Smillie Z, Demyanov V, McKinley J & Cooper M (2023) Unsupervised classification applications in enhancing lithological mapping and geological understanding - A case study from Northern Ireland. Journal of the Geological Society.
Using pattern classification algorithms can help recognise and predict patterns in large and complex multivariate datasets. Utilising competitive learning, self-organising maps (SOMs) are known unsupervised classification tools that are considered very useful in pattern classification and recognition. This technique is based on the principles of vector quantification of similarities and clustering in a high-dimensional space, where the method can handle the analysis and visualization of high-dimensional data. The tool is ideal for analysing a complex combination of categorical and continuous spatial variables, with particular applications to geological features. In this paper, we employ the tool to predict geological features based on airborne geophysical data acquired through the Tellus project in Northern Ireland. SOMs are applied through 8 experiments (iterations), incorporating the radiometric data in combination with geological features, including elevation, slope angle, terrain ruggedness (TRI), and geochronology. The SOMs proved successful in differentiating contrasting bedrock geology, such as acidic versus mafic igneous rocks, while data clustering over intermediate rocks was not as apparent. The presence of a thick cover of glacial deposits in most of the study area presented a challenge in the data clustering, particularly over the intermediate igneous and sedimentary bedrock types.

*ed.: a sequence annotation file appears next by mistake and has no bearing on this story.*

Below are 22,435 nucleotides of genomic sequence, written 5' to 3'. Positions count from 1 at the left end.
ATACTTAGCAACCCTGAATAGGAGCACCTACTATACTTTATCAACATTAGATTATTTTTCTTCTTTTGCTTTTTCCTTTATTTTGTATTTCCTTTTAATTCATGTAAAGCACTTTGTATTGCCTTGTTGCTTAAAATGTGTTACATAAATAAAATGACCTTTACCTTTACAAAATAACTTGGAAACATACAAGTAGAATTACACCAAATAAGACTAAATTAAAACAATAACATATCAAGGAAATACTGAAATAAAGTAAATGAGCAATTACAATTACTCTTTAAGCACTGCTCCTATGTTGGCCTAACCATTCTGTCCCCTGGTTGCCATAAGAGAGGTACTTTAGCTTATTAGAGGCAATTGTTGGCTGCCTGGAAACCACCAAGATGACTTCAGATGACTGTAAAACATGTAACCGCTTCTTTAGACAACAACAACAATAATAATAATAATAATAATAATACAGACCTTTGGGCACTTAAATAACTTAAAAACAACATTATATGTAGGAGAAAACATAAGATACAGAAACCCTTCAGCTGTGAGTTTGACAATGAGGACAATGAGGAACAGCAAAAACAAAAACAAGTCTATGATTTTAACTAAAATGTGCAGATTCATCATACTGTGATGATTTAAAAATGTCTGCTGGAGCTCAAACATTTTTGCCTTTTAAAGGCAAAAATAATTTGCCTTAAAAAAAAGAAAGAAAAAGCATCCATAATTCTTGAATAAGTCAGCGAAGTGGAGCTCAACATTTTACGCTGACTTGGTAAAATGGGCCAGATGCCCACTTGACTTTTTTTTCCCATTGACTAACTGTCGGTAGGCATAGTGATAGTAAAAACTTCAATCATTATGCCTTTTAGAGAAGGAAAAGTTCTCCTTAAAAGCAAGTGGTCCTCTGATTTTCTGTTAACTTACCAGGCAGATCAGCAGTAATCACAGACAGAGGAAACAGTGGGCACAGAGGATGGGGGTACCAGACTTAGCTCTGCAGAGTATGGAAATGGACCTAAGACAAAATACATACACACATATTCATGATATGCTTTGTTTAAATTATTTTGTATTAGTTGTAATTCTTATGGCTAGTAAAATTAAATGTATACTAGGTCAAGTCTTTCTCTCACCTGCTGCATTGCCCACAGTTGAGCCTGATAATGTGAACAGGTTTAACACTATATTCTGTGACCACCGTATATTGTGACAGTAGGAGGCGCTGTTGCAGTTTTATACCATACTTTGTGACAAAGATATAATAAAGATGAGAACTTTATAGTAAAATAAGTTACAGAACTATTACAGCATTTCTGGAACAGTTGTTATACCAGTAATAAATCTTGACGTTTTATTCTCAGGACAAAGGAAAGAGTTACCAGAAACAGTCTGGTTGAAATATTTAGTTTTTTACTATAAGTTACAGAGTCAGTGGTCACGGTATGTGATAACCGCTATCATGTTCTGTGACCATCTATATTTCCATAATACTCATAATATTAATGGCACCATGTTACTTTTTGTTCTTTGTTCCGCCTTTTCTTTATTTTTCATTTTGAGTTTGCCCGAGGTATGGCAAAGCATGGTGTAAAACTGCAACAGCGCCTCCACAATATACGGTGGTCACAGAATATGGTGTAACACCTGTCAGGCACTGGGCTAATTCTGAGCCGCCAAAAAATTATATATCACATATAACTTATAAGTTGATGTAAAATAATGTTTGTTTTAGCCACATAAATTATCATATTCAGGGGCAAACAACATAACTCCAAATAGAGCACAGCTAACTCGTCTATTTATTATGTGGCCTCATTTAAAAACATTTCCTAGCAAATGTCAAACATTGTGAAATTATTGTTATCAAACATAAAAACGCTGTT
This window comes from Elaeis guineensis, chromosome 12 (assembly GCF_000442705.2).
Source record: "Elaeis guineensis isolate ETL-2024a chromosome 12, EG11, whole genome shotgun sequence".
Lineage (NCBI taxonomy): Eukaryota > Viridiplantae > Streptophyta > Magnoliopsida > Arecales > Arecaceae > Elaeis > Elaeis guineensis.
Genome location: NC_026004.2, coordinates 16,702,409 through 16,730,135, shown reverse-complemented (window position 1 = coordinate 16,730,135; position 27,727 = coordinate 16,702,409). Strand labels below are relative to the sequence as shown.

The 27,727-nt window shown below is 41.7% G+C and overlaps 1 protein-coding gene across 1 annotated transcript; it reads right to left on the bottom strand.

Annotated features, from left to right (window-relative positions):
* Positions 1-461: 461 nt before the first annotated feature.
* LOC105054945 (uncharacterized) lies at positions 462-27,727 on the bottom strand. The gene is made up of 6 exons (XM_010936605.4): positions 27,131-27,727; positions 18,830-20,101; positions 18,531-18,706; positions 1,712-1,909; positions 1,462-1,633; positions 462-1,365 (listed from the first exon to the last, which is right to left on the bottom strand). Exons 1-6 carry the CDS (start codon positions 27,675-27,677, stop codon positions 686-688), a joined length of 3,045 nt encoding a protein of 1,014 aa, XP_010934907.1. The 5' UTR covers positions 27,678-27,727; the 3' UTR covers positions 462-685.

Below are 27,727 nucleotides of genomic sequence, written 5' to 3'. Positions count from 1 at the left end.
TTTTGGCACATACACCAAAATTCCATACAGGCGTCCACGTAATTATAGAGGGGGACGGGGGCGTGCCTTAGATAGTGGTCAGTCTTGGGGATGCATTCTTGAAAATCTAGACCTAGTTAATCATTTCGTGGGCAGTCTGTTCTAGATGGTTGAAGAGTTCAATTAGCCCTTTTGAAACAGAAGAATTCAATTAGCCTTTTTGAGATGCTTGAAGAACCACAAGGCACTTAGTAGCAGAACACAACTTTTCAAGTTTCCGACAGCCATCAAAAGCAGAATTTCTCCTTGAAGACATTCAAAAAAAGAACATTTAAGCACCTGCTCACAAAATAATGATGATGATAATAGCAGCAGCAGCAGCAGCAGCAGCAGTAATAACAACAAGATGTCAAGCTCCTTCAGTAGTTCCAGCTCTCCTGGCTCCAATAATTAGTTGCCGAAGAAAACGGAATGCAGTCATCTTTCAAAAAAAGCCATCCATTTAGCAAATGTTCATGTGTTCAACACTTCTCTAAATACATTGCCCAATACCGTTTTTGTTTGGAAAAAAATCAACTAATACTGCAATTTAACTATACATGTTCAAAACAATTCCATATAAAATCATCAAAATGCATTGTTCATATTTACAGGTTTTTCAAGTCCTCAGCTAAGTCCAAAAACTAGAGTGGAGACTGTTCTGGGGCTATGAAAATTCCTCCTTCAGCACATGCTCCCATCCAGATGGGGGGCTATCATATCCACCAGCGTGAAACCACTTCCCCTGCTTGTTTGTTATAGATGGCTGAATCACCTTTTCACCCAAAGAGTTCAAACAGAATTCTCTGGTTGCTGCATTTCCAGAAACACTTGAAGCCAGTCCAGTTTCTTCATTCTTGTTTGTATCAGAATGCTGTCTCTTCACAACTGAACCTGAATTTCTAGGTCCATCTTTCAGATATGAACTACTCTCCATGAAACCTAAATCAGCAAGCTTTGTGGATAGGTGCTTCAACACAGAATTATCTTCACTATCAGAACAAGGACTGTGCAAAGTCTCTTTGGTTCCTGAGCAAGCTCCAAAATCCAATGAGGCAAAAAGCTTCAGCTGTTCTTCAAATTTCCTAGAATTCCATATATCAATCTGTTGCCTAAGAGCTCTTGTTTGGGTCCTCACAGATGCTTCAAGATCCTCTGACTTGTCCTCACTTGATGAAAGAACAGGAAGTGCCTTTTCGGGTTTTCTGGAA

Output Status: Forthcoming
Journal of the Geological Society